While the informal setting of family child care can feel much warmer than a typical business, at the end of the day it is a source of income and a profession. As the owner of a family child care home, you’ll learn about marketing, advertising, accounting, and so much more.

Nonviolent communication is “a language of compassion.” While we don’t often think of our words, or anyone else’s, as violent, the emotional harm that we do to others and have done to us is real.  Once we can accept that all behavior from children is communication, we are ready to take on a bigger challenge: learning and internalizing that behavior in the form of spoken, written, and body language from adults is communication too.

Because of the close personal nature of our work, it’s almost inevitable that at some point we will have a disagreement with a family member. But these disagreements don’t have to cause long-term damage to relationships. When we are skilled in nonviolent communication, we can strengthen our relationships with families through compassionate and thoughtful conversations, even when the conversations themselves are uncomfortable.

Consider a common source of tension between families and providers: when a child is too ill to attend child care, or becomes ill during the day.

From the provider’s perspective, one ill child will lead to more ill children, and when the care is provided in your home, it can impact your whole family. That might mean your children are sick, or you have to spend even more time cleaning and sanitizing than usual. It makes group care difficult: a sick child won’t want to play, won’t be in a cooperative mood, and may throw off the group routine with heightened need for sleep.

From the family’s perspective, a sick child may mean missing work when they are out of paid leave or in a probationary period. It can be harder to see that a child is ill when they are at home; it’s easier to meet the child’s needs individually rather than in a group setting, and the child is more comfortable at home and may just be happier with their family then they were at child care. Families who are stressed financially might be upset that they are paying for time they can’t use.

Making the call can be anxiety-inducing. Some providers might prefer to avoid the conflict altogether, and not say anything, or passively suggest that the family “keep an eye on” the child for symptoms. Other providers might start on the attack “Why did you send your child here when they’re clearly sick?!” Using non-violent communication urges a different path: First, try to anticipate the other person’s needs. While you can’t make a difference in how the person’s employer will respond to them needing to leave early to pick up a sick child, you can start with empathy. Then state your own need clearly.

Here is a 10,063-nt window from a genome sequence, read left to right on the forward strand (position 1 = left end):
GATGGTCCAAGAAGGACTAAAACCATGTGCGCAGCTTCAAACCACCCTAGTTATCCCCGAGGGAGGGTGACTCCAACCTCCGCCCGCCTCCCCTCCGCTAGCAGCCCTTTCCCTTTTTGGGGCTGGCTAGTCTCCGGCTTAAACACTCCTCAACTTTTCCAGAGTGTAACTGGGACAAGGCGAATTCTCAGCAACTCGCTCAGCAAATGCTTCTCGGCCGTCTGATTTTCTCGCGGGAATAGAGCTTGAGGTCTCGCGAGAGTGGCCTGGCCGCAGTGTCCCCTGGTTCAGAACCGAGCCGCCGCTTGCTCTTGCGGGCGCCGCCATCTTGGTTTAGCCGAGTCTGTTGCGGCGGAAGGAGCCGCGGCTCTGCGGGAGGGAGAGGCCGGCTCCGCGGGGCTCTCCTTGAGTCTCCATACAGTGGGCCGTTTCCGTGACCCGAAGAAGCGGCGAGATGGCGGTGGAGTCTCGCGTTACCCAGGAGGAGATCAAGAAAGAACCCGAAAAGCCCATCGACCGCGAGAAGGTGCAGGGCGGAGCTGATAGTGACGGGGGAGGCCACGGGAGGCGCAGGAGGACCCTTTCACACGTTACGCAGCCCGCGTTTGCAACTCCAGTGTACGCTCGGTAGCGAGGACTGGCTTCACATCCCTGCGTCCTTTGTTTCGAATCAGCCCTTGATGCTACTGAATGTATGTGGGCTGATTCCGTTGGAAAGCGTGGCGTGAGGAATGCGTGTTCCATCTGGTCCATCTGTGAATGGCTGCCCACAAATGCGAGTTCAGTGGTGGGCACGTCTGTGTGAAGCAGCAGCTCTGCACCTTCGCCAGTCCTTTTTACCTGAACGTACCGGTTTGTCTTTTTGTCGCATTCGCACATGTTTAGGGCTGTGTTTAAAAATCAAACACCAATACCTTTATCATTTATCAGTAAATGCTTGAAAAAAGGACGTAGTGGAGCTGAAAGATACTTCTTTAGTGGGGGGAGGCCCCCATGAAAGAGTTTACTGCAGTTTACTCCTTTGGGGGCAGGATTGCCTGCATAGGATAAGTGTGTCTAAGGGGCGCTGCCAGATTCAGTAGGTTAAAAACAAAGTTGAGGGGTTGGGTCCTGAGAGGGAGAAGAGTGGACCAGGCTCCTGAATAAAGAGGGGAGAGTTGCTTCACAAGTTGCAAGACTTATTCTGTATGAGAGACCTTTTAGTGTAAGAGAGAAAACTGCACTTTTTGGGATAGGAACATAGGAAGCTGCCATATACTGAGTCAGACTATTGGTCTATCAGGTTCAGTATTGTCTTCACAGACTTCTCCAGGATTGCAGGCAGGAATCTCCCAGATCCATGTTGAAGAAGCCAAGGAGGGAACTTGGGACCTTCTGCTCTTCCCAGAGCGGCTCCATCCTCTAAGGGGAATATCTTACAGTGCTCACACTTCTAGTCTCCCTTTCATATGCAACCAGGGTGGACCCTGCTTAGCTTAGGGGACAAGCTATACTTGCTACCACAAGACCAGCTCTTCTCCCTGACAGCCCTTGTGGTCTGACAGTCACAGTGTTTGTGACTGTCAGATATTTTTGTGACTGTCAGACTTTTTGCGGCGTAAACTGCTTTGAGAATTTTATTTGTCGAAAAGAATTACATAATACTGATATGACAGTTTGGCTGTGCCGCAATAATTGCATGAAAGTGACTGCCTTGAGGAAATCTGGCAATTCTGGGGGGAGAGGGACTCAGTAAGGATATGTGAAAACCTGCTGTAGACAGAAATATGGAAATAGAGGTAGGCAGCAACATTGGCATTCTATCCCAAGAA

“Hi Johanna; I’m sorry to interrupt you at work, I know you just started your new job. I’m calling to let you know that Jamari is running a fever and will need to be picked up before nap time. After he’s been fever-free for 24 hours, we’ll be excited to welcome him back!”

When you begin by acknowledging the other party’s needs, it tells them that you’re aware of what you’re asking. Following by phrasing your own needs clearly and in a positive way (i.e. with a direction, not just “don’t bring him back until he’s better) allows the other person to understand what is expected of them and plan accordingly. Finishing with a personal message also helps to convey that this isn’t a decision you made because you don’t want the child there, but because he’s uncomfortable and you have the responsibility of reducing the risk of contagious illness for all children in your care.

Using the framework of nonviolent communication reduces the room for misunderstandings and for professional boundaries to become personal. You can even use these practices when writing policies– another way to proactively anticipate conflict with families and clarify each party’s responsibilities in the child care setting.

One of the most significant challenges many providers face is ending the workday and giving yourself time off. Given your workplace is your home, it can feel like you are working all day and can’t take time off.

It is essential, especially during a stressful time, to take time for our mental health and be away from work. Having clear boundaries can help set the expectation of the importance of your time. Natalie Harrison, a family child care professional, and owner of Natty’s Treehouse Childcare in Muncie IN, shares the time boundaries she created for her business. She communicates these boundaries with families using her handbook; in doing so, families agree to her time limits.

Hours of operations – hours your business is open. Within that time, set time restrictions for how long a child/family can be in your care.